Things kind of went downhill from there, with three increasingly-desperate trips to see him over the next five days. The final trip involved showing up unannounced with $20,000 in a bag. I finally got a handshake agreement to sell me everything in the store if I could get it all out the next day. I rushed over to a storage unit place five minutes after it closed, plunked $100 down, and got a phone call on my way out of the parking lot: The game store owner couldn’t sell me the stuff because there was a bank lien on it. Of course I’d asked him about this three days prior, but he didn’t think I was talking about THAT kind of bank lien. Yeah, it was that kind of a negotiation.

I was bummed that I hadn’t been able to execute my plan of signing the agreement, locking the door, and reopening the store six weeks later under my own brand. Still, I had seen his numbers, and I had spent some time researching the town. The town was seriously under-served. I kicked myself for not having the resources to immediately act, but gave myself a plan to open a store there in May 2017.

In 2016 I gathered a substantial amount of cash. I hired an additional manager, freeing up one of my existing managers to move to the new town and co-manage the store with me while we built a staff. Hastings’ timely death was the perfect opportunity to get the type of fixtures we use, so I chased Hastings stores all over the state. I put 4,000 miles on my truck in one month. As 2016 drew to a close I poured a few dozen hours into working multi-location awareness into my point of sale software.

I made half a dozen scouting trips with my wife and each of my managers, and we picked some likely locations. Christmas was maybe not quite as profitable as I’d hoped, but we seemed to still be in the safe zone for making the expansion happen. If I wanted everything on track to build out and open a location, I needed to have a signed lease by the end of January at the latest. This week I scheduled meetings with five different commercial real estate agents and left for a three-day trip to make my decision about the location. Yesterday I arrived in town, met with my first agent in the most promising spot, and nailed down enough details that all that remained was putting our lawyers in touch.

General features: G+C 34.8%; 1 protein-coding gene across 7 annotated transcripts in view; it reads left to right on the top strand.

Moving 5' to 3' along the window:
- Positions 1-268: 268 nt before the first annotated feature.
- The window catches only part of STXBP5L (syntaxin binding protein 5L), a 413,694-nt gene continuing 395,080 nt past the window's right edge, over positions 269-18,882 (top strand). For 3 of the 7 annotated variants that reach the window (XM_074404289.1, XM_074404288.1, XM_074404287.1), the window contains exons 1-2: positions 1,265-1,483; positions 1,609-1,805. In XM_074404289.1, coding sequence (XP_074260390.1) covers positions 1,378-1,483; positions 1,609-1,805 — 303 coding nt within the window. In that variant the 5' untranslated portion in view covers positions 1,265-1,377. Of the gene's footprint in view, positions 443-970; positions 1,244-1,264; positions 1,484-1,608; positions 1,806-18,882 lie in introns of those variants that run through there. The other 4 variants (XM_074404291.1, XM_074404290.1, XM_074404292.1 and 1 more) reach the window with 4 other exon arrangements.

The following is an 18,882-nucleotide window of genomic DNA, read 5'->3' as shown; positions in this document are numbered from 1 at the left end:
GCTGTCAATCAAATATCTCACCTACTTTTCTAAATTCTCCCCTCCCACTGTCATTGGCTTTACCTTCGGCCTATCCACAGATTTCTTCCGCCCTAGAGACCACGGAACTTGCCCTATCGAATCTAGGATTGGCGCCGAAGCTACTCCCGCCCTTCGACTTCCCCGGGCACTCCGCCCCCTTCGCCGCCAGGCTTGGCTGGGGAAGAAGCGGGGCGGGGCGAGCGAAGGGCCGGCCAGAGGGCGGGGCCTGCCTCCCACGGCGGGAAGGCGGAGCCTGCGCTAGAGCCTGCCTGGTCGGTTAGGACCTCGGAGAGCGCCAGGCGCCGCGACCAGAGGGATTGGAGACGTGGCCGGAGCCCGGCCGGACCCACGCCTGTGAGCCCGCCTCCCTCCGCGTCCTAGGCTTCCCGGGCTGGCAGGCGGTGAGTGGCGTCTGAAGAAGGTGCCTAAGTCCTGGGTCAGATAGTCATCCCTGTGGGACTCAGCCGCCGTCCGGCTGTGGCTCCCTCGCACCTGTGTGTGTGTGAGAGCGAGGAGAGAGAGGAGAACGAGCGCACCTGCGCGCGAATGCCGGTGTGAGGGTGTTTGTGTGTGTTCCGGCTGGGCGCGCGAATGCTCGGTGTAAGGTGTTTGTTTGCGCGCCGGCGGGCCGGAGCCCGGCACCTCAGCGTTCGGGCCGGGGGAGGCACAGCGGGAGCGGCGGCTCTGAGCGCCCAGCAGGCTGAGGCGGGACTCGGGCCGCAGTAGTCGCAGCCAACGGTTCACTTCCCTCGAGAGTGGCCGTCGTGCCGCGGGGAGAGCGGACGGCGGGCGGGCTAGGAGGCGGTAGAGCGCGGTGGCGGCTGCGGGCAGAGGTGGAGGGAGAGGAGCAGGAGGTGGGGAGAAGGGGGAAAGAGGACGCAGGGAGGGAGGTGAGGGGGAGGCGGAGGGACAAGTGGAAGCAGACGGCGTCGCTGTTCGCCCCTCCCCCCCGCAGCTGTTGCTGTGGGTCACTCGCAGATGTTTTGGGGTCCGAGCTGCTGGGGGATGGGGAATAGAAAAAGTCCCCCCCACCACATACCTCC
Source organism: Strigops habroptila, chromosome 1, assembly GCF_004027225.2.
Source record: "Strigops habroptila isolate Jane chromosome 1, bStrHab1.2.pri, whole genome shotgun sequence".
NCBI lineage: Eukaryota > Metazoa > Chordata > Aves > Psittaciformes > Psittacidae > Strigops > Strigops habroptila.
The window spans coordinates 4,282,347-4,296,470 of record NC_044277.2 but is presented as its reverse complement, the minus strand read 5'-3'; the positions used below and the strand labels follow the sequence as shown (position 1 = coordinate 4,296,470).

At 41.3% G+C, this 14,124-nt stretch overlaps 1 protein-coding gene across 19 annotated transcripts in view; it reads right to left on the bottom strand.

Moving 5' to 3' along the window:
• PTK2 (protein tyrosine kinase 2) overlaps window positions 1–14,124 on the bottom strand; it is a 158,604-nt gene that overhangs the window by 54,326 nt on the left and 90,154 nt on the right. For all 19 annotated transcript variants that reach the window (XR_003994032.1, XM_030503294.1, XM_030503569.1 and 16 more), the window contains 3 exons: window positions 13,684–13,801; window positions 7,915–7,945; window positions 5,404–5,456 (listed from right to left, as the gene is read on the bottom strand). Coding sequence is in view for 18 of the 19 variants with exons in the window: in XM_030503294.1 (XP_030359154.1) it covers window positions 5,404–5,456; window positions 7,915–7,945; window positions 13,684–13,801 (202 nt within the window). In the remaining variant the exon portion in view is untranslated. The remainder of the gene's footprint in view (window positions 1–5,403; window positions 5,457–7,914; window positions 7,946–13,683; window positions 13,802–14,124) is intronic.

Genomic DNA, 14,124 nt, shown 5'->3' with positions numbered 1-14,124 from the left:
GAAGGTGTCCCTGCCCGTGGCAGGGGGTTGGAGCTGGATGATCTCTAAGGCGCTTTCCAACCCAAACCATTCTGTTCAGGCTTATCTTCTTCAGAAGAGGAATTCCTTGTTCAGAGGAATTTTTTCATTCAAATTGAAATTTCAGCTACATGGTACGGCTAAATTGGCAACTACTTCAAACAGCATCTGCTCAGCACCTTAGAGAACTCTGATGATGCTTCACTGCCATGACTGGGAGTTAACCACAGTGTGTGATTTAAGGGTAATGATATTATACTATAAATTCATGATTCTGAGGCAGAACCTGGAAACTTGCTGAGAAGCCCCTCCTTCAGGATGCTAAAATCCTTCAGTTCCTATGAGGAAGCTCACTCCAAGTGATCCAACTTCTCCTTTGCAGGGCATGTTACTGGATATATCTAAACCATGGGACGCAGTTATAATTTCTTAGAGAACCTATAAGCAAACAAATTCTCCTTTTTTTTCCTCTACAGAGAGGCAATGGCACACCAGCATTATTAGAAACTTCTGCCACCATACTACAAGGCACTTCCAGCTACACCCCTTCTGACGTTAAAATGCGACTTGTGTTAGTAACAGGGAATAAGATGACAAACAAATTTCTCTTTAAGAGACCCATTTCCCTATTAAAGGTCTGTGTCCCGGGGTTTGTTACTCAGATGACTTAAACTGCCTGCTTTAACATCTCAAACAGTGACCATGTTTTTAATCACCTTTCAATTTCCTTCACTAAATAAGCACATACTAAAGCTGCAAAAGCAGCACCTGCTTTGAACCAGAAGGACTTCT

It was scary in the way that buying a house or a new car is scary, and I told my wife that all I really wanted to do was get back to my Airbnb condo and punch numbers into spreadsheets to assure myself that it would be okay. I’ve done this about a dozen times in my life when I or my wife lost a job, or had an air conditioner break, or had our insurance premiums triple (cough). Putting the numbers on paper and planning out my cash flow almost always makes me feel better about a major decision. This time it didn’t.

I looked at the number in my spreadsheet representing my startup costs for the new store, plus two months of rent and lights. I looked at my cash flow estimates, subtracted out our typical operating cash buffer for my original store, and compared the numbers. They were nearly equal. I could do it safely, maybe? (If you have to qualify something as “maybe safe” then it’s not safe.) If everything went swimmingly, we didn’t have any unexpected setbacks, we didn’t miss any expenses in our planning, and if the store performed reasonably well right out of the gate, then we could make it through the labor and delivery.

If anything went wrong, I’d be out of cash. I always held in the back of my head that I was willing to borrow a reasonable amount of money if we ran into a cash crunch. If things went a little more than slightly wrong, I might not realize how much trouble I was in until the debt was sufficient to harm my net income in a long-term way. I asked myself how much cash it would take to make these fears go away, and the answer was in the low six figures. I wasn’t going to go deeply into debt for a business model that could expire five to fifteen years from now. It was at that moment I realized that this expansion wasn’t worthwhile at the price that it would cost to do correctly and safely.

In the space of about two hours, I went from normal nervousness, to deep anxiety, to a certainty that it was the wrong move if I wanted to be sure of the future of my first store. I called my wife to let her know what I’d decided, then called the manager who was planning to move to let him know. I sent out emails to cancel my remaining appointments, had an adult beverage, watched an episode of Archer, slept five hours, and came home.

Rationally, I knew that there would come a go/no-go moment and I would have to make a decision. I know that I have too many people counting on me to go with a reckless plan when prudence tells me that it’s a close shave. Our culture values hard-chargers and risk-takers highly, but I value this business and the jobs it provides more highly. Emotionally, it’s a mixed bag. I can relax the tightfisted finances I’ve operated over the last nine months. I can make plans that don’t involve working myself half to death. Still, my gut calls softly to my intellect: Coward.

Whatever. My gut has crap for brains. I’m going to write some bonus checks and then take a week off.